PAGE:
The name Kalashnikov immediately conjures up the Russian-made AK-47 assault rifle, still in production since its inception in 1949. Seventy-five million have been produced, making it the most popular armament in history, and the company bearing designer Mikhail Kalashnikov’s name has been diversifying into electric vehicles lately. Arms manufacturers care about the climate too, you know!
Over the past year, the Kalashnikov Concern has introduced a handful of electric military and consumer motorcycles, a “flying car” which looks more like a rudimentary motorcycle drone that the Green Goblin would love to pester Spider-Man with, and a small car to gobble up Moscow miles. As with most e-concepts and limited production runs popping up on the interwebs, specs are minimal and pricing is non-existent, just like a good cup of coffee at the Kremlin.
Top speed is 56 mph with a range of 93 miles, relying on a water-cooled brushless motor and lithium-ion battery and 15 kW/h of energy. Telescopic inverted front fork and hydraulic central spring shock absorber handle suspension. Length is 86.6 inches, height is 51.2 inches and wheelbase is 59.1 inches. If Kalashnikov design practice is expected, the SM-1 and its variants will be simply constructed, relatively light, and fairly indestructible. The trellis tube frame protects the batteries from side/fall impact, and gives a neat, angular geometry to the bike.
This Urban Moto is designed for the adventurous люди and женщины, relying on 15 kW/h of electricity. Top speed is 62 mph with a range of 93 miles like the SM-1, relying on a water-cooled brushless motor and lithium iron phosphate batteries. It weighs 364 pounds. With a relatively short range, SM-1 adventure riding will strictly be limited to Moscow traffic, but urban riders will win big style points.
The Department of Transport and Development of Road Infrastructure of Moscow used 30 of these during the recent Football World Cup. Like the SM-1 and UM-1, it also relies on 15 kW/h of energy and a brushless DC motor. Top speed is 62 mph with a range of 93 miles, and in accordance with the UN Economic Commission for Europe Regulation No. 41, the noise level is below the maximum requirements and is less than 75 decibels.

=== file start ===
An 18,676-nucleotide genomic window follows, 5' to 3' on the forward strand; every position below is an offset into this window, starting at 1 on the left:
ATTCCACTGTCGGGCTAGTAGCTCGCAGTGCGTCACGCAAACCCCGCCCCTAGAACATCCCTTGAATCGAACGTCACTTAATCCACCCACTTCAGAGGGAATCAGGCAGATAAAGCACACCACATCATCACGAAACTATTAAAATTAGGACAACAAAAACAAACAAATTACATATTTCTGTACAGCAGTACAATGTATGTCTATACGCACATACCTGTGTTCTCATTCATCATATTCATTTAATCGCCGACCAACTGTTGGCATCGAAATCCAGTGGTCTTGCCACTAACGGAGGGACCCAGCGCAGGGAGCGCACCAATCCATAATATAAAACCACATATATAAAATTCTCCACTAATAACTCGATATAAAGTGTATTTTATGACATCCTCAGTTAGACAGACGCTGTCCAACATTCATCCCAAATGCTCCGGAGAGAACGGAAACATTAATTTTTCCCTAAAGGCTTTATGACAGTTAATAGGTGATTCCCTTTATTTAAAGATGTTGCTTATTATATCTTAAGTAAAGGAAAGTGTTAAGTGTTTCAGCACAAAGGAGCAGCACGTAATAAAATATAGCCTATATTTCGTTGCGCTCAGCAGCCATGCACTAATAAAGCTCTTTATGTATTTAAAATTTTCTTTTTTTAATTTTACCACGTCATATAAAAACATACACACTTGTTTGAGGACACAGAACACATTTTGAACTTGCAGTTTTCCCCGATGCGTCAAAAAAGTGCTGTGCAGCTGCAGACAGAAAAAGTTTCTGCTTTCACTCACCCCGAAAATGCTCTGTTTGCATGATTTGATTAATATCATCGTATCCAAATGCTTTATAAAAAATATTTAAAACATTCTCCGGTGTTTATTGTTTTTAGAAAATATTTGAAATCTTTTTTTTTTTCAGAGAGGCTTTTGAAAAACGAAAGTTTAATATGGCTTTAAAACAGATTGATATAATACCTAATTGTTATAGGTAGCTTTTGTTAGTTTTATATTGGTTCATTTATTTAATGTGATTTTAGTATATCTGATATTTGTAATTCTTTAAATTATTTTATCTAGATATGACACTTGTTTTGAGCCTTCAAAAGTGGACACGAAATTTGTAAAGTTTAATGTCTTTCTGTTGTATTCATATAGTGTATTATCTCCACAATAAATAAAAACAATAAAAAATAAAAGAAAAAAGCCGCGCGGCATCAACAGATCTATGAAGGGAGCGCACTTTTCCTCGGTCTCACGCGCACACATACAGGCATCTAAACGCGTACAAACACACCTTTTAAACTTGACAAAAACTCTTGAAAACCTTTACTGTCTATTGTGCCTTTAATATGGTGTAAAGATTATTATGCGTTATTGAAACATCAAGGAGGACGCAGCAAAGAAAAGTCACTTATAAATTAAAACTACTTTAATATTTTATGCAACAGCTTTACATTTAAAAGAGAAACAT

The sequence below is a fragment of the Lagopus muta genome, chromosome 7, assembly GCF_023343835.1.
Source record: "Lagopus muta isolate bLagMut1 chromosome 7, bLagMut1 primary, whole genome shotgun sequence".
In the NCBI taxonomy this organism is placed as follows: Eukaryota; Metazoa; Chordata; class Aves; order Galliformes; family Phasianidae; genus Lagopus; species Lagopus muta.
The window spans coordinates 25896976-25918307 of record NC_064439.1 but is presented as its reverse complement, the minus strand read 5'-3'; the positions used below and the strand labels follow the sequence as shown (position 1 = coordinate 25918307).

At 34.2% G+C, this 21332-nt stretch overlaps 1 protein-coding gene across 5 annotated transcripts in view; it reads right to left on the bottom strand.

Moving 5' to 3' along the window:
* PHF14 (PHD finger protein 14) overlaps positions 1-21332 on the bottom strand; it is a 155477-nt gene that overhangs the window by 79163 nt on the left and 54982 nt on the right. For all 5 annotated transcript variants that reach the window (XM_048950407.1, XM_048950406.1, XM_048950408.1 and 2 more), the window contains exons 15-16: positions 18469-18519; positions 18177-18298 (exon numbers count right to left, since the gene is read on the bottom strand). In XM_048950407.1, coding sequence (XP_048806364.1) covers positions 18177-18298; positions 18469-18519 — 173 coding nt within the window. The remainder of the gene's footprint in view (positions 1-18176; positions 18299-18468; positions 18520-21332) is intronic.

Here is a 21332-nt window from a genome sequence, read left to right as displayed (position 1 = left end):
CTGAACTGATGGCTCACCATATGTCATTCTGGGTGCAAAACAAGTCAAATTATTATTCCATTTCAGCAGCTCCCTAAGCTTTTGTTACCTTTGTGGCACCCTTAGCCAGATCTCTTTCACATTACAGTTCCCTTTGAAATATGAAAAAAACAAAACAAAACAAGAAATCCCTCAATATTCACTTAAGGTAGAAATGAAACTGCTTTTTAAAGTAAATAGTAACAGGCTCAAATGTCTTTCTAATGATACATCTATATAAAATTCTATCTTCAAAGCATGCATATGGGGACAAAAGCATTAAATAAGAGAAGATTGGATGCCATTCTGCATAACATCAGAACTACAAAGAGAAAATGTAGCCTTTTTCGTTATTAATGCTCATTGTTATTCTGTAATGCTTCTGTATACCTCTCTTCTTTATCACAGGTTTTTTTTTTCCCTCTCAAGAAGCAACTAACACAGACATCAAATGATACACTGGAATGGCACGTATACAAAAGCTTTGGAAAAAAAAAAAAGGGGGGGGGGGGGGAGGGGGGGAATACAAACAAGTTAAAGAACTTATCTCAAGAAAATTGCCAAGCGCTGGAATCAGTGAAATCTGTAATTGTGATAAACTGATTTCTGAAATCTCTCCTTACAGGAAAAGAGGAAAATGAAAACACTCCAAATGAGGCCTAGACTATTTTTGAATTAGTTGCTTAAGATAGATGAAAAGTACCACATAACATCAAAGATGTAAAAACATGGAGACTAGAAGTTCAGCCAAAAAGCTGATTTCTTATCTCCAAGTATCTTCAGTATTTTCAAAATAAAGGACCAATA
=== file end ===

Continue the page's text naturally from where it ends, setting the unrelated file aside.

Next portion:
All this mislabeling of `flying cars’ needs to stop! Let’s call this one a motodrone, because the pilot is seated in a motorcyclist’s position, relying on eights pairs of rotors that provide lift. Where it deviates from a land-locked motorcycle is in its skeletal metal frame and joystick controls.
Two banks of what appear to be batteries are located under the rider and likely provide electricity to the rotors. A chassis or shell is shown superimposed over the motodrone at the end.
Drones and electric vehicles are popular, and the marriage of the two for personal transportation aircraft is admirable. With the right vision and execution, a flying motorcycle could be filling our friendly skies before we know it. But who will win this new technology race, Russia or its nemesis the United States? More importantly, when will we see motordrone racing?
Referred to as a “supercar” concept, the CV1 will strike a chord with any former Soviet citizen, as it riffs on the FIAT sedan built under license in the Soviet Bloc as the Lada – the best car an average person could buy, after a multi-year waiting period. The CV-1 has rallycar/bad guy appeal, with a short wheelbase, big wheels, and blacked out windows: the perfect getaway vehicle. It has a claimed power of 220kW, with a range of 218 miles, or much less when drifting sideways after a bank heist (or an assassination in a London park).
The 1,102-pound Ovum electric car concept has a top speed of a mere 50 mph and a range of 93 miles; maybe KC needs to reconsider what to put under the hood, because all it did was reportedly drop in a similar 15 kW/h brushless DC motor as the e-bikes mentioned above.
But take heart! The Ovum”has a high smooth running and low fire and explosion hazard in the event of an accident,” according to Kalashnikov…who know all about fires and explosions.